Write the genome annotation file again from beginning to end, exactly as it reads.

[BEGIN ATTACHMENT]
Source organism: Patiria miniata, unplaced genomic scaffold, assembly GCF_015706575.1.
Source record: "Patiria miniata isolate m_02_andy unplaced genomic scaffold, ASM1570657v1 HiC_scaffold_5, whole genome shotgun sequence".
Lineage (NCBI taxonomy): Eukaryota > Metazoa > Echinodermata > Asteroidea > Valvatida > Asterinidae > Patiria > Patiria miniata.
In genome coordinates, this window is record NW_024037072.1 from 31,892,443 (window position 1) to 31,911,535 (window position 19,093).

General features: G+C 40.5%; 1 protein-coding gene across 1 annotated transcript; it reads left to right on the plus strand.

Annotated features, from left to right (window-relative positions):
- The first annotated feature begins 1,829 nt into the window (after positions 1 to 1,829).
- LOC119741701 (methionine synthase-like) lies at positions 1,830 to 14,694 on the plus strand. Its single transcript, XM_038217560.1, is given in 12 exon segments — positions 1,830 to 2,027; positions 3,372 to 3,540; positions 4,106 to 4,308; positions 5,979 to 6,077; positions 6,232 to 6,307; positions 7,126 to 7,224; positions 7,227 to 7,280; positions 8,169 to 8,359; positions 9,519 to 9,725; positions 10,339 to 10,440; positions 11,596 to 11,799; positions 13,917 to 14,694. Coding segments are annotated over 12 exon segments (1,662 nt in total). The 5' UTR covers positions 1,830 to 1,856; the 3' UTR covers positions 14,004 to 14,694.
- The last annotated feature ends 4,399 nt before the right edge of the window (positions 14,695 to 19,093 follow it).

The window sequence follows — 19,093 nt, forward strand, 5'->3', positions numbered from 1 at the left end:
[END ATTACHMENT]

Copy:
Source organism: Patiria miniata, unplaced genomic scaffold, assembly GCF_015706575.1.
Source record: "Patiria miniata isolate m_02_andy unplaced genomic scaffold, ASM1570657v1 HiC_scaffold_5, whole genome shotgun sequence".
Lineage (NCBI taxonomy): Eukaryota > Metazoa > Echinodermata > Asteroidea > Valvatida > Asterinidae > Patiria > Patiria miniata.
In genome coordinates, this window is record NW_024037072.1 from 31,892,443 (window position 1) to 31,911,535 (window position 19,093).

General features: G+C 40.5%; 1 protein-coding gene across 1 annotated transcript; it reads left to right on the plus strand.

Annotated features, from left to right (window-relative positions):
- The first annotated feature begins 1,829 nt into the window (after positions 1 to 1,829).
- LOC119741701 (methionine synthase-like) lies at positions 1,830 to 14,694 on the plus strand. Its single transcript, XM_038217560.1, is given in 12 exon segments — positions 1,830 to 2,027; positions 3,372 to 3,540; positions 4,106 to 4,308; positions 5,979 to 6,077; positions 6,232 to 6,307; positions 7,126 to 7,224; positions 7,227 to 7,280; positions 8,169 to 8,359; positions 9,519 to 9,725; positions 10,339 to 10,440; positions 11,596 to 11,799; positions 13,917 to 14,694. Coding segments are annotated over 12 exon segments (1,662 nt in total). The 5' UTR covers positions 1,830 to 1,856; the 3' UTR covers positions 14,004 to 14,694.
- The last annotated feature ends 4,399 nt before the right edge of the window (positions 14,695 to 19,093 follow it).

The window sequence follows — 19,093 nt, forward strand, 5'->3', positions numbered from 1 at the left end: